Nelson Oliver on The Future of The Red Cape

Nelson Oliver on The Future of The Red Cape

Director and screenwriter Nelson Oliver speaks at Pepperdine University Libraries following the premiere of his original short film, The Red Cape, on February 21, 2013. The Red Cape chronicles a little known chapter in American history: the 1898 Wilmington Race Riot, which stands as the only coup d’état, or violent overthrow of a government, in United States history. The incident was a springboard for the Jim Crow laws that disenfranchised black citizens through the 1960s. Oliver appears here in discussion with Dr. Joi Carr, Assistant Professor of English at Pepperdine, to discuss the continuing resonance of this story in American civil right history. This event was cosponsored by the Black Student Association.

Nelson Oliver on Working with a Six-Year-Old Actor

Nelson Oliver on Working with a Six-Year-Old Actor

Director and screenwriter Nelson Oliver speaks at Pepperdine University Libraries following the premiere of his original short film, The Red Cape, on February 21, 2013. The Red Cape chronicles a little known chapter in American history: the 1898 Wilmington Race Riot, which stands as the only coup d’état, or violent overthrow of a government, in United States history. The incident was a springboard for the Jim Crow laws that disenfranchised black citizens through the 1960s. Oliver appears here in discussion with Dr. Joi Carr, Assistant Professor of English at Pepperdine, to discuss the continuing resonance of this story in American civil right history. This event was cosponsored by the Black Student Association.

Nelson Oliver on the African American Dialect

Nelson Oliver on the African American Dialect

Director and screenwriter Nelson Oliver speaks at Pepperdine University Libraries following the premiere of his original short film, The Red Cape, on February 21, 2013. The Red Cape chronicles a little known chapter in American history: the 1898 Wilmington Race Riot, which stands as the only coup d’état, or violent overthrow of a government, in United States history. The incident was a springboard for the Jim Crow laws that disenfranchised black citizens through the 1960s. Oliver appears here in discussion with Dr. Joi Carr, Assistant Professor of English at Pepperdine, to discuss the continuing resonance of this story in American civil right history. This event was cosponsored by the Black Student Association.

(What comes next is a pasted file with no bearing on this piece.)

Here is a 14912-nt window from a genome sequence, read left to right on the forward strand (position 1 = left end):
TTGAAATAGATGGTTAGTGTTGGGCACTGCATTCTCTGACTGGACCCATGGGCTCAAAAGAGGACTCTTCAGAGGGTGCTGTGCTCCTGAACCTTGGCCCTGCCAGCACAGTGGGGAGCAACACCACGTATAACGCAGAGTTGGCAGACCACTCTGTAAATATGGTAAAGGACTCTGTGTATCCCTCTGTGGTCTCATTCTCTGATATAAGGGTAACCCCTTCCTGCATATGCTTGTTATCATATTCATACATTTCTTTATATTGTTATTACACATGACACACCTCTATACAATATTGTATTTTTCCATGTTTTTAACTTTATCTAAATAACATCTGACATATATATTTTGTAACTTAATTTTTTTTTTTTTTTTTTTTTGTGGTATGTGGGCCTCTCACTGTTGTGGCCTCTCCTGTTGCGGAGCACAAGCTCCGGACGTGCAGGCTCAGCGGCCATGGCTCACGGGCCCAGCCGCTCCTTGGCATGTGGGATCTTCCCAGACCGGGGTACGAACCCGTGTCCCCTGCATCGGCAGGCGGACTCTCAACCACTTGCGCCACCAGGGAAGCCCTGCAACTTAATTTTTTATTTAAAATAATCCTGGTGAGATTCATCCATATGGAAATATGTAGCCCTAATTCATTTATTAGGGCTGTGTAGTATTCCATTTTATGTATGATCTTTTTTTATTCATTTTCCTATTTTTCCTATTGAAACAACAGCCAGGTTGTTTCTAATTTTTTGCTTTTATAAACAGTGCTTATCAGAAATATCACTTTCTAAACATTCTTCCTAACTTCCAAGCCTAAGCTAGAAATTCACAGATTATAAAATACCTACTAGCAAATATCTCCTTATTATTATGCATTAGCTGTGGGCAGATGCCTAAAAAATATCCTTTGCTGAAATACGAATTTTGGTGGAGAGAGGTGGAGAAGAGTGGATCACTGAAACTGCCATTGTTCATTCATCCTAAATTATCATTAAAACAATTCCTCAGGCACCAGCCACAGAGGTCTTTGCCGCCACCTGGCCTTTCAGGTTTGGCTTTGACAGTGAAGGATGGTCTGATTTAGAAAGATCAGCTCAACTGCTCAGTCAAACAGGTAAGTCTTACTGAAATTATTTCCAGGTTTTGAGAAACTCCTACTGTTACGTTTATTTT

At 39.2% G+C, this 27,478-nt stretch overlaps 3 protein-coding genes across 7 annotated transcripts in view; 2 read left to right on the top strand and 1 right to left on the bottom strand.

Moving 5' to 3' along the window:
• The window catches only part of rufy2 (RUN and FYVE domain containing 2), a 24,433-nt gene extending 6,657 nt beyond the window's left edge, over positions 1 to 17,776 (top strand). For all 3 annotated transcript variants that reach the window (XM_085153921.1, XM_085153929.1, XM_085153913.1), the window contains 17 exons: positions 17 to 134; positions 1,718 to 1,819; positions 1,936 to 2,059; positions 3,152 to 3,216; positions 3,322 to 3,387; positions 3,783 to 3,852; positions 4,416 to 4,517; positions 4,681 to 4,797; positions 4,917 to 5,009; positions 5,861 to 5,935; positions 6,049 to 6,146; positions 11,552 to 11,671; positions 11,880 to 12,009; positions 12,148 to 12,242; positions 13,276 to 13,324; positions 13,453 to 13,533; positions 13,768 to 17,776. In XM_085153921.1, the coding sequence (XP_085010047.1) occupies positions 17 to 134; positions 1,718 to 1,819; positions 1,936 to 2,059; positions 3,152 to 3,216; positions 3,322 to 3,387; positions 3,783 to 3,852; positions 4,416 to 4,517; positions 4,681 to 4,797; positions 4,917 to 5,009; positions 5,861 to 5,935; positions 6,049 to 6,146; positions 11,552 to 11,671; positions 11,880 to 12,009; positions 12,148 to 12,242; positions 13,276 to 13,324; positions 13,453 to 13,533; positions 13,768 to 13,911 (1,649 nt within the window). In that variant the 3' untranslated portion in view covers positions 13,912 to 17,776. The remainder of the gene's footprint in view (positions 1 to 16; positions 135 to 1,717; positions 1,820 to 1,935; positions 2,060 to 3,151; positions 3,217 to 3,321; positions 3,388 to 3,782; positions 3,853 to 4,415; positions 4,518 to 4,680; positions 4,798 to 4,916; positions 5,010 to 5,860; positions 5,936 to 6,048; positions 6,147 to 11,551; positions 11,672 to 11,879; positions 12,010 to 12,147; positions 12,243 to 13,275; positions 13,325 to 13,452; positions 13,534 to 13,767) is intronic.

Nelson Oliver on Capturing the Psychology of 1898

Nelson Oliver on Capturing the Psychology of 1898

Director and screenwriter Nelson Oliver speaks at Pepperdine University Libraries following the premiere of his original short film, The Red Cape, on February 21, 2013. The Red Cape chronicles a little known chapter in American history: the 1898 Wilmington Race Riot, which stands as the only coup d’état, or violent overthrow of a government, in United States history. The incident was a springboard for the Jim Crow laws that disenfranchised black citizens through the 1960s. Oliver appears here in discussion with Dr. Joi Carr, Assistant Professor of English at Pepperdine, to discuss the continuing resonance of this story in American civil right history. This event was cosponsored by the Black Student Association.

Nelson Oliver on Bigotry’s Continuing Influence

Nelson Oliver on Bigotry’s Continuing Influence